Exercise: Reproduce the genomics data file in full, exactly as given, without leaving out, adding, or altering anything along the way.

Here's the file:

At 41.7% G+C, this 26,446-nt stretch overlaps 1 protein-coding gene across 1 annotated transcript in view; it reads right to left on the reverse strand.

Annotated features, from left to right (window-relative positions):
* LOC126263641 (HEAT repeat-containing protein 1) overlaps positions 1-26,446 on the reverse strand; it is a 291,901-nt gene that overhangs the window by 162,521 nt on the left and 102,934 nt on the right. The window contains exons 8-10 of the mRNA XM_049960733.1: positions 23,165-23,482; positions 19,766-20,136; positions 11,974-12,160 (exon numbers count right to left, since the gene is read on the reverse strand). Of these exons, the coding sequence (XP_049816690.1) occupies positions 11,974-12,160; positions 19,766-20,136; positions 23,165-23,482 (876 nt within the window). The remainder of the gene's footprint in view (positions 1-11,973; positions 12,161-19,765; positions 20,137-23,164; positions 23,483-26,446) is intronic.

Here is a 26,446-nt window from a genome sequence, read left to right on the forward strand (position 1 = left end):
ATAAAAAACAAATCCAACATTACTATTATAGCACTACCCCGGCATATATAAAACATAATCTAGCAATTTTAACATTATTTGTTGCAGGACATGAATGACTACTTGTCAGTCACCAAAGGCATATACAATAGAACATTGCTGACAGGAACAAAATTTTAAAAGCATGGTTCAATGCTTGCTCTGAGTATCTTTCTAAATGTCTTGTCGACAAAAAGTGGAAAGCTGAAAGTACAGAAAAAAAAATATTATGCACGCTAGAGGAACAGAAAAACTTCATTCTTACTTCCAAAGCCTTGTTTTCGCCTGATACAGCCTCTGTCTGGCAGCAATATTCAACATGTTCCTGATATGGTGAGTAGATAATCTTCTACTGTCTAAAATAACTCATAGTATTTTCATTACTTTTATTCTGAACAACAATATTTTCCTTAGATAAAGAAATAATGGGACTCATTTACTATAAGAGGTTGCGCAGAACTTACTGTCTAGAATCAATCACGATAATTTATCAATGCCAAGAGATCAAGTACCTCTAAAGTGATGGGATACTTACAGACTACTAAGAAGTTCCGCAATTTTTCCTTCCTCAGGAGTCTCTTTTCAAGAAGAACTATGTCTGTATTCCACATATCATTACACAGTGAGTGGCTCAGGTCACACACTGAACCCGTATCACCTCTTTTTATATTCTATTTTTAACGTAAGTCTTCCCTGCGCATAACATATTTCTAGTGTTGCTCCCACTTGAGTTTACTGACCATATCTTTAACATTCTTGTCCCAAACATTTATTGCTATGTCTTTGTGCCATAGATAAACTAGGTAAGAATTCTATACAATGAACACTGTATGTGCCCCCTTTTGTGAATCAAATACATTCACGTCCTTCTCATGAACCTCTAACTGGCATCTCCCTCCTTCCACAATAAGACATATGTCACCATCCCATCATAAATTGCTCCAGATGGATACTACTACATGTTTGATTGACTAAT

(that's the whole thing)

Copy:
At 41.7% G+C, this 26,446-nt stretch overlaps 1 protein-coding gene across 1 annotated transcript in view; it reads right to left on the reverse strand.

Annotated features, from left to right (window-relative positions):
* LOC126263641 (HEAT repeat-containing protein 1) overlaps positions 1-26,446 on the reverse strand; it is a 291,901-nt gene that overhangs the window by 162,521 nt on the left and 102,934 nt on the right. The window contains exons 8-10 of the mRNA XM_049960733.1: positions 23,165-23,482; positions 19,766-20,136; positions 11,974-12,160 (exon numbers count right to left, since the gene is read on the reverse strand). Of these exons, the coding sequence (XP_049816690.1) occupies positions 11,974-12,160; positions 19,766-20,136; positions 23,165-23,482 (876 nt within the window). The remainder of the gene's footprint in view (positions 1-11,973; positions 12,161-19,765; positions 20,137-23,164; positions 23,483-26,446) is intronic.

Here is a 26,446-nt window from a genome sequence, read left to right on the forward strand (position 1 = left end):
ATAAAAAACAAATCCAACATTACTATTATAGCACTACCCCGGCATATATAAAACATAATCTAGCAATTTTAACATTATTTGTTGCAGGACATGAATGACTACTTGTCAGTCACCAAAGGCATATACAATAGAACATTGCTGACAGGAACAAAATTTTAAAAGCATGGTTCAATGCTTGCTCTGAGTATCTTTCTAAATGTCTTGTCGACAAAAAGTGGAAAGCTGAAAGTACAGAAAAAAAAATATTATGCACGCTAGAGGAACAGAAAAACTTCATTCTTACTTCCAAAGCCTTGTTTTCGCCTGATACAGCCTCTGTCTGGCAGCAATATTCAACATGTTCCTGATATGGTGAGTAGATAATCTTCTACTGTCTAAAATAACTCATAGTATTTTCATTACTTTTATTCTGAACAACAATATTTTCCTTAGATAAAGAAATAATGGGACTCATTTACTATAAGAGGTTGCGCAGAACTTACTGTCTAGAATCAATCACGATAATTTATCAATGCCAAGAGATCAAGTACCTCTAAAGTGATGGGATACTTACAGACTACTAAGAAGTTCCGCAATTTTTCCTTCCTCAGGAGTCTCTTTTCAAGAAGAACTATGTCTGTATTCCACATATCATTACACAGTGAGTGGCTCAGGTCACACACTGAACCCGTATCACCTCTTTTTATATTCTATTTTTAACGTAAGTCTTCCCTGCGCATAACATATTTCTAGTGTTGCTCCCACTTGAGTTTACTGACCATATCTTTAACATTCTTGTCCCAAACATTTATTGCTATGTCTTTGTGCCATAGATAAACTAGGTAAGAATTCTATACAATGAACACTGTATGTGCCCCCTTTTGTGAATCAAATACATTCACGTCCTTCTCATGAACCTCTAACTGGCATCTCCCTCCTTCCACAATAAGACATATGTCACCATCCCATCATAAATTGCTCCAGATGGATACTACTACATGTTTGATTGACTAAT